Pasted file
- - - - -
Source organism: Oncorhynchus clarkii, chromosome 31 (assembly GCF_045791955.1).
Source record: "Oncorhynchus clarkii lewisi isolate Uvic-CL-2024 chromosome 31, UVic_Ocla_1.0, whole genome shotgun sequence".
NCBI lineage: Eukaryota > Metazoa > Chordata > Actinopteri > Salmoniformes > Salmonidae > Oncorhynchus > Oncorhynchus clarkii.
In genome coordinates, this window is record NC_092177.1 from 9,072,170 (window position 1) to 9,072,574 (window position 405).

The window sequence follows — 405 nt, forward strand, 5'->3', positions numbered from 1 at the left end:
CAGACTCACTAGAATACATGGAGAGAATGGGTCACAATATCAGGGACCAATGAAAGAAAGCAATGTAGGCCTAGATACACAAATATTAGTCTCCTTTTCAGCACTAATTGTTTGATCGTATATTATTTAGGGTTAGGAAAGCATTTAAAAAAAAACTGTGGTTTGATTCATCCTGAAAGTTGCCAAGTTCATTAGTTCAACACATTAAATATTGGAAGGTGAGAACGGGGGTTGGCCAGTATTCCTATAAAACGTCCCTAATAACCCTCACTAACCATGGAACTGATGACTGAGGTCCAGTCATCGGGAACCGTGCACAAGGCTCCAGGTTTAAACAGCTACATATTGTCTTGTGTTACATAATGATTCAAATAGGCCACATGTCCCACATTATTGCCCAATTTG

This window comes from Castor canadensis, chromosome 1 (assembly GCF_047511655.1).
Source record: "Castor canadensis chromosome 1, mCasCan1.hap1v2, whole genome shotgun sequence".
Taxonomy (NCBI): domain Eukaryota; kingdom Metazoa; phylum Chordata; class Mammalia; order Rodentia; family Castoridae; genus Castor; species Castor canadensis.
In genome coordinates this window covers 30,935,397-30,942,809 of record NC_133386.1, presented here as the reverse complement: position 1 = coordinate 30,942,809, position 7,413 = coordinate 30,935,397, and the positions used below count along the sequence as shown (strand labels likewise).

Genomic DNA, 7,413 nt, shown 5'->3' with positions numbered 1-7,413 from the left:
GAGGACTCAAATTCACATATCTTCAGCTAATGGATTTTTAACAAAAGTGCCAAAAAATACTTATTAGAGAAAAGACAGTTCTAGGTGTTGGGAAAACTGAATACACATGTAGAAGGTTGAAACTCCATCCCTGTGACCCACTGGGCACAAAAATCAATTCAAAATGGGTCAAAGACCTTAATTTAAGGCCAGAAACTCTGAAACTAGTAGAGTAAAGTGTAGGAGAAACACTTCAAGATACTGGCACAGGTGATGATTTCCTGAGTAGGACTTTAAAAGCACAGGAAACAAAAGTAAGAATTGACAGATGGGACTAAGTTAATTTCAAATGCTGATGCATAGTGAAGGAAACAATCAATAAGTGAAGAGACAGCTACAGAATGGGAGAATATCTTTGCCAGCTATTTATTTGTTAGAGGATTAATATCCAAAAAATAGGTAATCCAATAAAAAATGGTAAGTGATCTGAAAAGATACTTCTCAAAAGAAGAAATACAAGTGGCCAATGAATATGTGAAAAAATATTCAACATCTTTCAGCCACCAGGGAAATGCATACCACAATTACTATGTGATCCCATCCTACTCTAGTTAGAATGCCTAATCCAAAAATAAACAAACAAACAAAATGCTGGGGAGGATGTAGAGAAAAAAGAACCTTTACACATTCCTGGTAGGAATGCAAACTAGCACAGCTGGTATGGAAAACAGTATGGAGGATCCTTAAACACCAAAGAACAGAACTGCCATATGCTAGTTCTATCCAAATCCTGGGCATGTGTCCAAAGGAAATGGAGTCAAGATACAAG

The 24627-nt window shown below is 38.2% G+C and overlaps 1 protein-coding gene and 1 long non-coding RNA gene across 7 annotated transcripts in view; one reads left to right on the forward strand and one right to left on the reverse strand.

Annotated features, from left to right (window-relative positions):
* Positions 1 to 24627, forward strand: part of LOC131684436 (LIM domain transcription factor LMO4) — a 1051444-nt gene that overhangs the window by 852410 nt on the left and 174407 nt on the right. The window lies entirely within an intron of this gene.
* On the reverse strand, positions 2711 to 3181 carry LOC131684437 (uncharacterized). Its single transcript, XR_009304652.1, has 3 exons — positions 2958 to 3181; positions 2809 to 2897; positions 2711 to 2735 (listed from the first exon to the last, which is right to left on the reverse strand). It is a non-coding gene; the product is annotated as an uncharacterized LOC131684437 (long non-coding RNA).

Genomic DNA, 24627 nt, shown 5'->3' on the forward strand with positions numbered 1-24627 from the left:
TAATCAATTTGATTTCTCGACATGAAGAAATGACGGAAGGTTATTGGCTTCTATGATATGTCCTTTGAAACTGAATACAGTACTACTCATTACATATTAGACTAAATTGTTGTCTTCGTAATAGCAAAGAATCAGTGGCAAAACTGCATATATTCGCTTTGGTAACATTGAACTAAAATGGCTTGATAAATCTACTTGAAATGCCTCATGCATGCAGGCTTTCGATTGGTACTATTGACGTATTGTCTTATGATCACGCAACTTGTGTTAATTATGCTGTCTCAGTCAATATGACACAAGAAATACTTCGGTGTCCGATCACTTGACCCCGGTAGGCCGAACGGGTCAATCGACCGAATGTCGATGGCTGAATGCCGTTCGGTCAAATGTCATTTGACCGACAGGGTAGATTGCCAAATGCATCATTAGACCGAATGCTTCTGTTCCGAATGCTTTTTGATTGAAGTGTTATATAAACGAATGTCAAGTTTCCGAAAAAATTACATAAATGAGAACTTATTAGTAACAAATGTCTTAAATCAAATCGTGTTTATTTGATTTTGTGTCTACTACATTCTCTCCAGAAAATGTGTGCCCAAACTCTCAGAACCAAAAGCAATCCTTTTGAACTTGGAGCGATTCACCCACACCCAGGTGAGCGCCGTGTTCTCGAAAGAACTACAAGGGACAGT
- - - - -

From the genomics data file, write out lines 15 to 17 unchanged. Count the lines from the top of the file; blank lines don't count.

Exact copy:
* Positions 1 to 24627, forward strand: part of LOC131684436 (LIM domain transcription factor LMO4) — a 1051444-nt gene that overhangs the window by 852410 nt on the left and 174407 nt on the right. The window lies entirely within an intron of this gene.
* On the reverse strand, positions 2711 to 3181 carry LOC131684437 (uncharacterized). Its single transcript, XR_009304652.1, has 3 exons — positions 2958 to 3181; positions 2809 to 2897; positions 2711 to 2735 (listed from the first exon to the last, which is right to left on the reverse strand). It is a non-coding gene; the product is annotated as an uncharacterized LOC131684437 (long non-coding RNA).

Genomic DNA, 24627 nt, shown 5'->3' on the forward strand with positions numbered 1-24627 from the left: